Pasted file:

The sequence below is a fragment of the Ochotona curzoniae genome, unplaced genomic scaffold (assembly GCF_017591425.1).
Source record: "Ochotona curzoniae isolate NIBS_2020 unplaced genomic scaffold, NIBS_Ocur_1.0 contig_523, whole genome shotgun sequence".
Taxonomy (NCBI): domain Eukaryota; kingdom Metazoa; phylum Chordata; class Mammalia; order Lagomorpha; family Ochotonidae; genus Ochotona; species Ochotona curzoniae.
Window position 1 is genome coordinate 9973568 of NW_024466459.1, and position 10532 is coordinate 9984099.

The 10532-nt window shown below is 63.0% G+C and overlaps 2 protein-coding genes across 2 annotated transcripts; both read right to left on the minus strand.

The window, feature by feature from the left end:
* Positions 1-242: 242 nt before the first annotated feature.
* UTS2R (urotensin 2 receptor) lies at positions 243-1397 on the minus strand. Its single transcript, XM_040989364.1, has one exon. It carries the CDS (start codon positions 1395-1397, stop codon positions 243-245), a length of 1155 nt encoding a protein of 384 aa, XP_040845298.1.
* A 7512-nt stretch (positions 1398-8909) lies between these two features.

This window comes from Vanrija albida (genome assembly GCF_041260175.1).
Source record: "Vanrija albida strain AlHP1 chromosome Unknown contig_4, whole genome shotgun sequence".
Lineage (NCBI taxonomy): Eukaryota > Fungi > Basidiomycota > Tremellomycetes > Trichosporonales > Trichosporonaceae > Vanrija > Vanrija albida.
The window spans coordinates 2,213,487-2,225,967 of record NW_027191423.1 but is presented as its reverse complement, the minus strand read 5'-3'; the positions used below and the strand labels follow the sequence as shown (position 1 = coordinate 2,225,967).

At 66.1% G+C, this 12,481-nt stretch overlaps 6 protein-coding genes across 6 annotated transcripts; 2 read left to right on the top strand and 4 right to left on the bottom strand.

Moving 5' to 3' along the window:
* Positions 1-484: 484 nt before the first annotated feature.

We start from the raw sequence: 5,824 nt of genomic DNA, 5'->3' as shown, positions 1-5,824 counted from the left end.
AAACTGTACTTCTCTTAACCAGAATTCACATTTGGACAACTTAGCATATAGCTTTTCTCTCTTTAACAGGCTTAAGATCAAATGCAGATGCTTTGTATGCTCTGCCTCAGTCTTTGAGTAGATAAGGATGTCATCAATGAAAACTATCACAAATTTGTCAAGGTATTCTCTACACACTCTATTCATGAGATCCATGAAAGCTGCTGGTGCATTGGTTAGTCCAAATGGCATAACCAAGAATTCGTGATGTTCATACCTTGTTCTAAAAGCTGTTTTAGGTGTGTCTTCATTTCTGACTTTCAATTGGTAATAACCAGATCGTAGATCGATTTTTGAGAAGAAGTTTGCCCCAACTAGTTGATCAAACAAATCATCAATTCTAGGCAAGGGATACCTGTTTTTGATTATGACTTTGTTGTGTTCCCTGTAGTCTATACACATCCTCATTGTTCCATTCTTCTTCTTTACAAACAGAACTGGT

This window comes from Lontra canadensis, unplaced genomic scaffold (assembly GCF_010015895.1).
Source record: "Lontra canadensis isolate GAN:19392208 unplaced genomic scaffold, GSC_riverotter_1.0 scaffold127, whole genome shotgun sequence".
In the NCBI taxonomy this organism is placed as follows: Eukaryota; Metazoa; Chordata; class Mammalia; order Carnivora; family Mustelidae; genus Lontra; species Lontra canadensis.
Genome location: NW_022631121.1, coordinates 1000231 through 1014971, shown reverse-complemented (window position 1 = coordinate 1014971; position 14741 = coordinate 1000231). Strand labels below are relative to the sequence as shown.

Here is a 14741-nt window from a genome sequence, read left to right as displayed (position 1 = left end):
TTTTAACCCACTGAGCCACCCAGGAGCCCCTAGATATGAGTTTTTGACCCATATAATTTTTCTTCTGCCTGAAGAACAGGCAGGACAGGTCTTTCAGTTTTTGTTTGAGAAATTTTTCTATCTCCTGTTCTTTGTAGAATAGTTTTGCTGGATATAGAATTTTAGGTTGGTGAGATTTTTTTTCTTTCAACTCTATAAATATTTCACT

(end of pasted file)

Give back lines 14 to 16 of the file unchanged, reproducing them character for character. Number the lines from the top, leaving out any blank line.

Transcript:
At 66.1% G+C, this 12,481-nt stretch overlaps 6 protein-coding genes across 6 annotated transcripts; 2 read left to right on the top strand and 4 right to left on the bottom strand.

Moving 5' to 3' along the window:
* Positions 1-484: 484 nt before the first annotated feature.